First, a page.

Disillusioned with the outcome of the revolution they spearheaded, young Tunisians have become easy prey for extremist recruiters in the birthplace of the Arab Spring, where thousands have been radicalized, experts say.
The impoverished North African nation, reeling from last week’s beachside militant massacre that left 38 foreign tourists dead, has been praised for holding democratic elections and for its vibrant civil society.
But it has also become a major source of extremists in Syria, Iraq and Libya – an estimated 3,000 Tunisians have gone to fight for ISIS and other militant movements.
To political scientist Olfa Lamloum, this comes as little surprise.
After Tunisia’s 2011 uprising deposed strongman Zine al-Abidine Ben Ali, many youths “believed a better world was possible,” she said. “But they faced total disillusionment. For the vast majority of them, nothing has changed at all.”
Those living in marginalized neighborhoods still face soaring unemployment, have no social security, and are frequent victims of police violence, she said.
Four years after the uprising, the security services that were known for their repressive methods under Ben Ali have yet to undergo any significant reform.
Youths in marginalized neighborhoods like Ettadhamon and Douar Hicher on the edges of Tunis “naturally develop a rejection toward the state that gives them nothing but the security state,” Lamloum said.
That is where radical groups come in. “In some poor areas of Tunisia, the Salafist option ... [and for a smaller number, the extremist militant option] appears to be the only political possibility on offer,” she said.
Even having a degree does not guarantee a future in Tunisia, with youth graduate unemployment at 30 percent, official statistics show.
Worse still, “the more education a young person has, the fewer the chances he will find a job,” Lamloum said.
Pro-democracy activist Alaa Talbi, director of the Tunisian Forum for Economic and Social Rights, said anger among the disaffected was pushing them into the arms of radicals. “The main common enemy between Salafists and [extremists] on one side, and young people who aren’t necessarily fundamentalists, is the police,” he said.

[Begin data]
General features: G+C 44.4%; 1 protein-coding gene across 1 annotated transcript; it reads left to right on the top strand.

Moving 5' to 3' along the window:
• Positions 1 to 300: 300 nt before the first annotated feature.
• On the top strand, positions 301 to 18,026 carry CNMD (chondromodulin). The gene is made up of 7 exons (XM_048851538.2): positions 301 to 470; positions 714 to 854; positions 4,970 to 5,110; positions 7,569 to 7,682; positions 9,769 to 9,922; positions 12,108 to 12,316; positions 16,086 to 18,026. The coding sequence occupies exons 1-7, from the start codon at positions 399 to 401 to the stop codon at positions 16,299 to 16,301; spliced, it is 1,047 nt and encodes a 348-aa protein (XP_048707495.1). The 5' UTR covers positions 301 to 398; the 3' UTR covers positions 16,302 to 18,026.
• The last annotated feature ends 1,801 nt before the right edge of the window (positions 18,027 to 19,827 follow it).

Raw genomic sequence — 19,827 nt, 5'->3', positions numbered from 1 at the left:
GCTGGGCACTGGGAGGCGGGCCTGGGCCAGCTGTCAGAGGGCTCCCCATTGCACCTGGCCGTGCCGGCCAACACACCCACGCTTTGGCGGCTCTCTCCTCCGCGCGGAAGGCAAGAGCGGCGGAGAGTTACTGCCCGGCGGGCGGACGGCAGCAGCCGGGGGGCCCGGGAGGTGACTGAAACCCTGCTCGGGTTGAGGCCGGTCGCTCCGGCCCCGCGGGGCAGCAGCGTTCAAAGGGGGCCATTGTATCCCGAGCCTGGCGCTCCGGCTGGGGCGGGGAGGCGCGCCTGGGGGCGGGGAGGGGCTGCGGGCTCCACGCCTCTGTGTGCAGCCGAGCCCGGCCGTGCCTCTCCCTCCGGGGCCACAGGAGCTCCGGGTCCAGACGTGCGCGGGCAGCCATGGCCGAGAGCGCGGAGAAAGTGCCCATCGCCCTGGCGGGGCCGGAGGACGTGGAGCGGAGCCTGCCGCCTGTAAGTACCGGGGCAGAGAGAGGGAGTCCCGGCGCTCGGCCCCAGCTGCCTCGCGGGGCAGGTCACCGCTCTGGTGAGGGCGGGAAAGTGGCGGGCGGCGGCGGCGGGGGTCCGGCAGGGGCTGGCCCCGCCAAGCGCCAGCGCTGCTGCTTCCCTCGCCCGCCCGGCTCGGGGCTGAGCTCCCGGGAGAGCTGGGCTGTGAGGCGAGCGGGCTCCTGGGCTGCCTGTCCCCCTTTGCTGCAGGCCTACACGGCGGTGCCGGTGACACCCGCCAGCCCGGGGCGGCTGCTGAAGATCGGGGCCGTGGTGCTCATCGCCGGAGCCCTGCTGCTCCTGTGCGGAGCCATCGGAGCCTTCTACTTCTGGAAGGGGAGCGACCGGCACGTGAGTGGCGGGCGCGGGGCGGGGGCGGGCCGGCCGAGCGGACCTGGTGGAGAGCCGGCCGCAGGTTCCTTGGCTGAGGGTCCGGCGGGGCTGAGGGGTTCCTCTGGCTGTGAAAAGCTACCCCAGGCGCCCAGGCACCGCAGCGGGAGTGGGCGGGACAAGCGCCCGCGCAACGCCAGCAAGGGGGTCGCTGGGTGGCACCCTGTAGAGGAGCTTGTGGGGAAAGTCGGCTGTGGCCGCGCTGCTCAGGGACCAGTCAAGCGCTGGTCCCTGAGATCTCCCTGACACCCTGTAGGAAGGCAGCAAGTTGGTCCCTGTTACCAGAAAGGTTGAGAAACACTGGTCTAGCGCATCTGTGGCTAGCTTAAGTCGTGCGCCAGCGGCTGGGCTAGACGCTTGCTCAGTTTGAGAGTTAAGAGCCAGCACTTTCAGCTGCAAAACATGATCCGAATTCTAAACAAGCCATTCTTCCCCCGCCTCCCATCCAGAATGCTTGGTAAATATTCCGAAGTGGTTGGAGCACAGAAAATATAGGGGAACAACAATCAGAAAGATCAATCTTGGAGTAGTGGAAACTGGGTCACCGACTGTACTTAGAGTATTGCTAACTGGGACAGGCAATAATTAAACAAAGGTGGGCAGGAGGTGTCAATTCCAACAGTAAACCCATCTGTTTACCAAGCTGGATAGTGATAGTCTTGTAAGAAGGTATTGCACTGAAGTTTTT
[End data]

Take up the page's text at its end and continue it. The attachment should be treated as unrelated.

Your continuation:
Many new recruits are shipped off to Syria, Libya and Iraq, only then to “return here to continue their jihad, with a view to establishing an Islamic state across the Arab world.”
The perpetrator of the beach attack near Sousse, Tunisia’s worst-ever extremist massacre, identified as 23-year-old student Seifeddine Rezgui, worked in a cafe and once enjoyed breakdancing. The authorities say he was likely radicalized online and that he received weapons training from militants in Libya.
Monica Marks, a visiting fellow at the European Council of Foreign Relations, said some sidelined young people see extremist groups as “a shortcut to meaning.”
“They can define themselves as heroes or freedom fighters.”
Chaos in Libya is having a direct impact on its smaller neighbor, said Marks, as people like Rezgui and the two young men who killed 21 tourists and a policeman at the National Bardo Museum in Tunis in March travel eastward to train with militants “and plan homegrown attacks back in Tunisia.”
On the street, there is a sense of all-round condemnation of the ISIS-claimed attack, but also a grave feeling of concern for the fledgling democracy’s future.
Poverty alone cannot explain the radicalization drive, as middle-class young people are also joining ISIS.
At a protest in Tunis to denounce Friday’s attack, an employee of national carrier Tunisair in his late 40s, who asked to be identified only as Kamil, said he feared for his unemployed 23-year-old son. “It’s not about poverty – it’s about having a place in society ... ISIS gives them money and a role to play,” he said.
In Ettadhamen, Walid, an unemployed man in his late 20s, said extremist recruiters are busy at work in the neighborhood. “You just need to go to the mosque a few times, and along comes a guy who starts brainwashing you,” he said.
In the aftermath of the beach massacre, the government announced it would close 80 mosques operating illegally.
But Walid said recruiters work quietly, and “in many, many mosques,” adding: “They offer hope to the hopeless.”
His 28-year-old friend Jamaleddine cursed his generation’s fate. “More than anything, I want to live a good life. I want my rights,” he said, anger and desperation in his voice.
But some young men feel they only have two options, he said. “Either they travel to Europe [illegally], or they go to Iraq or Syria and join ISIS.”
Read Full Original Text